Small-business optimism is at record highs.

In the third quarter, optimism surged 12 points to 118, according to the Wells Fargo Small Business Index, released this morning. That's the highest in the survey's 15-year history. The number of respondents reporting very good or good cash flow (69 percent) also hit a record high. Ditto the number (78 percent) calling their financial position very good or good. Large majorities also say they expect their financial position and cash flow to remain strong over the next year.

The survey--conducted in conjunction with Gallup--includes 604 companies, chiefly in the $2 million to $3 million annual revenue range.

The winds beneath business owners' wings are a strong economy and 2017 revisions to the tax code benefiting non-incorporated businesses through lower individual rates and a 20 percent deduction for pass-through companies. "That puts them on a surer footing and in a better position to expand," says Mark Vitner, managing director and senior economist at Wells Fargo.

Healthy cash flow--which is so critical for small-business owners--is also feeding the bullishness. "Folks are paying and paying in a timely manner," says Vitner. But respondents were somewhat less cheerful about revenues, with just under half reporting significant increases in the last year. A higher number--61 percent--anticipate revenue growth in the next 12 months.

Optimism buoyed by strong performance translates into hiring and investment. Twenty-six percent of business owners reported adding headcount over the past year (just 8 percent had reduced it) and a record 35 percent planned to hire in the next 12 months. Thirty-two percent increased capital spending over the past year, and 37 percent say they plan to do so. The means to expand are there: 49 percent called access to credit easy or very easy, the best number since before the recession. Also, "a lot of small business owners tap home-equity to fund their businesses," says Vitner, and home prices have been rising.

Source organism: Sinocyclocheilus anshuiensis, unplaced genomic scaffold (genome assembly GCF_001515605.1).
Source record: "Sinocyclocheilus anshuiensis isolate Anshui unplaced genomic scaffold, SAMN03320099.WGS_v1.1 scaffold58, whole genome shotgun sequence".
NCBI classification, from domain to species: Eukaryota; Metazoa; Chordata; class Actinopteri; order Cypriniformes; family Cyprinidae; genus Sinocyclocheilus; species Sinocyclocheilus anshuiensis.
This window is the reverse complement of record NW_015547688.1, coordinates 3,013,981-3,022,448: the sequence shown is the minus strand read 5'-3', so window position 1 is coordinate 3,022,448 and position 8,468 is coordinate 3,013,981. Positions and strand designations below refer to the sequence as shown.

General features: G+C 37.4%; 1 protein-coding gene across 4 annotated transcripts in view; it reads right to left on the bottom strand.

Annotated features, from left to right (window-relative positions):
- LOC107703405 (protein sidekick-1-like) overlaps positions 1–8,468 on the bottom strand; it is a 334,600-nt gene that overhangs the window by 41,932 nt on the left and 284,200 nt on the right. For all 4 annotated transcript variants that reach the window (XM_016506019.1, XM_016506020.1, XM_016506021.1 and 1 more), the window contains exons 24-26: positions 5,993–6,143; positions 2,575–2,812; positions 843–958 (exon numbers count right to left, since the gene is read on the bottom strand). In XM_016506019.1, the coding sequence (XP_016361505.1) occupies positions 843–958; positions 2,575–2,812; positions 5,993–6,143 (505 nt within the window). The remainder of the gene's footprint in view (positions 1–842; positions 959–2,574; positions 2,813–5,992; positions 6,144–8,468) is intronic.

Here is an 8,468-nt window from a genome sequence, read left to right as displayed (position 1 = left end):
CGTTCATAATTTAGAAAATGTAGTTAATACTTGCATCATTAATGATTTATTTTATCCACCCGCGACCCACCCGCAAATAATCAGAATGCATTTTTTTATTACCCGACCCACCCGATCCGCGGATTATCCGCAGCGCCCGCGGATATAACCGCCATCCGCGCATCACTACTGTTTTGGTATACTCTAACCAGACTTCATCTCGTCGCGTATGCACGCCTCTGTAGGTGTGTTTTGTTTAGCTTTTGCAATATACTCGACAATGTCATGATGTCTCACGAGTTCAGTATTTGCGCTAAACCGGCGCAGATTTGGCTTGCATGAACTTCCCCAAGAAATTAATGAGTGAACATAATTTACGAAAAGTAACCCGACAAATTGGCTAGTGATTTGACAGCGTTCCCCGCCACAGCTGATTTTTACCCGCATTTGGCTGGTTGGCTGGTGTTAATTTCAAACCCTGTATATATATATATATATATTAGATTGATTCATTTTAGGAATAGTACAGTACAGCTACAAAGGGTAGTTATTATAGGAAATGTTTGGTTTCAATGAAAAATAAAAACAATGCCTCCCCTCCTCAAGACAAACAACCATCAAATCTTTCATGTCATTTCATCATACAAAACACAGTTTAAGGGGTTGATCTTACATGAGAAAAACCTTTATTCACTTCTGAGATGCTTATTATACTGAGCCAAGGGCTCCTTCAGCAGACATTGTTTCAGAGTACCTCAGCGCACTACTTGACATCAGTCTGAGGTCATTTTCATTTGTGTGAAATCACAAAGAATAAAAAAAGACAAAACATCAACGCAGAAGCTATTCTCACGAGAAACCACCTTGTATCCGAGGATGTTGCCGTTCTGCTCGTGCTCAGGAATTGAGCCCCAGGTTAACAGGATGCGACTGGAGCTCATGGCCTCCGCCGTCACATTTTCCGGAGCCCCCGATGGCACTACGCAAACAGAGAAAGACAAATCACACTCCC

"The fact that a large number of small businesses plan to increase capital spending bodes very well for the economy over the next couple of years," says Vitner.

Small-business owners expressed the usual concerns about a tight labor market, with finding and keeping good people cited as the top challenge.

One surprising finding from the survey: tepid plans by small business to increase their social media presences. "I think there is a large cohort of small businesses that are not really affected by social media or don't see a strong benefit to it," says Vitner. "They don't face a lot of competition from the internet. Or at least they don't think they do."

Vitner sees no imminent end to economic expansion, comparing this era to the mid-1990s, when several years of strong growth lay in store. "Everybody keeps asking, do you think we are in the seventh or eighth inning?" he says. "We may be more toward the middle of this game than toward the end of it."